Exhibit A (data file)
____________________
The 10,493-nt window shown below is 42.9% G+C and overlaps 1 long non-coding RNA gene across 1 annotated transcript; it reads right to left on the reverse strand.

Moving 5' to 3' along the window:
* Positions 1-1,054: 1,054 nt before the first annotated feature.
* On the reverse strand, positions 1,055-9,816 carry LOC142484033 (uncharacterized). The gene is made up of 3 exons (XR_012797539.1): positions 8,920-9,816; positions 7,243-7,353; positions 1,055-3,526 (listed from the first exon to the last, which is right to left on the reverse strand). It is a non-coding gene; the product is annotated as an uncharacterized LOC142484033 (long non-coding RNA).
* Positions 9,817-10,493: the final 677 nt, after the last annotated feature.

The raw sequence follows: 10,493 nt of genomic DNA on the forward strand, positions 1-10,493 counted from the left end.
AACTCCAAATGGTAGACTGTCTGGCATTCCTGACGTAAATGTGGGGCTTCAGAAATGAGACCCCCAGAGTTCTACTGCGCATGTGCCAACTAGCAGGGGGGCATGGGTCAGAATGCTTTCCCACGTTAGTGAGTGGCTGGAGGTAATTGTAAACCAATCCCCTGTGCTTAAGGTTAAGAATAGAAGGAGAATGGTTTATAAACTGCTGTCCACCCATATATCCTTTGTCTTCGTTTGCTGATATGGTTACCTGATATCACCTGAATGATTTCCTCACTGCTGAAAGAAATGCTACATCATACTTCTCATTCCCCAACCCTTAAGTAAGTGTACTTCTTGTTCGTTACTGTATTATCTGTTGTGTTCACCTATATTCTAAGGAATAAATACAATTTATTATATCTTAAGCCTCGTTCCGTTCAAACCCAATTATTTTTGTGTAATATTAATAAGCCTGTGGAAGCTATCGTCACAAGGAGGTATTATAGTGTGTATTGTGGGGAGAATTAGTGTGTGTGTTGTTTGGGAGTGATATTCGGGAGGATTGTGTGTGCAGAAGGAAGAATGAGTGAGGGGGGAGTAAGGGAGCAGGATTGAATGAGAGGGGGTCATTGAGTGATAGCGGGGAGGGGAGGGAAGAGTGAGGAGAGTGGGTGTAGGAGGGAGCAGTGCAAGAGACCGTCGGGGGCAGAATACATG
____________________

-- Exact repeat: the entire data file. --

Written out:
The 10,493-nt window shown below is 42.9% G+C and overlaps 1 long non-coding RNA gene across 1 annotated transcript; it reads right to left on the reverse strand.

Moving 5' to 3' along the window:
* Positions 1-1,054: 1,054 nt before the first annotated feature.
* On the reverse strand, positions 1,055-9,816 carry LOC142484033 (uncharacterized). The gene is made up of 3 exons (XR_012797539.1): positions 8,920-9,816; positions 7,243-7,353; positions 1,055-3,526 (listed from the first exon to the last, which is right to left on the reverse strand). It is a non-coding gene; the product is annotated as an uncharacterized LOC142484033 (long non-coding RNA).
* Positions 9,817-10,493: the final 677 nt, after the last annotated feature.

The raw sequence follows: 10,493 nt of genomic DNA on the forward strand, positions 1-10,493 counted from the left end.
AACTCCAAATGGTAGACTGTCTGGCATTCCTGACGTAAATGTGGGGCTTCAGAAATGAGACCCCCAGAGTTCTACTGCGCATGTGCCAACTAGCAGGGGGGCATGGGTCAGAATGCTTTCCCACGTTAGTGAGTGGCTGGAGGTAATTGTAAACCAATCCCCTGTGCTTAAGGTTAAGAATAGAAGGAGAATGGTTTATAAACTGCTGTCCACCCATATATCCTTTGTCTTCGTTTGCTGATATGGTTACCTGATATCACCTGAATGATTTCCTCACTGCTGAAAGAAATGCTACATCATACTTCTCATTCCCCAACCCTTAAGTAAGTGTACTTCTTGTTCGTTACTGTATTATCTGTTGTGTTCACCTATATTCTAAGGAATAAATACAATTTATTATATCTTAAGCCTCGTTCCGTTCAAACCCAATTATTTTTGTGTAATATTAATAAGCCTGTGGAAGCTATCGTCACAAGGAGGTATTATAGTGTGTATTGTGGGGAGAATTAGTGTGTGTGTTGTTTGGGAGTGATATTCGGGAGGATTGTGTGTGCAGAAGGAAGAATGAGTGAGGGGGGAGTAAGGGAGCAGGATTGAATGAGAGGGGGTCATTGAGTGATAGCGGGGAGGGGAGGGAAGAGTGAGGAGAGTGGGTGTAGGAGGGAGCAGTGCAAGAGACCGTCGGGGGCAGAATACATG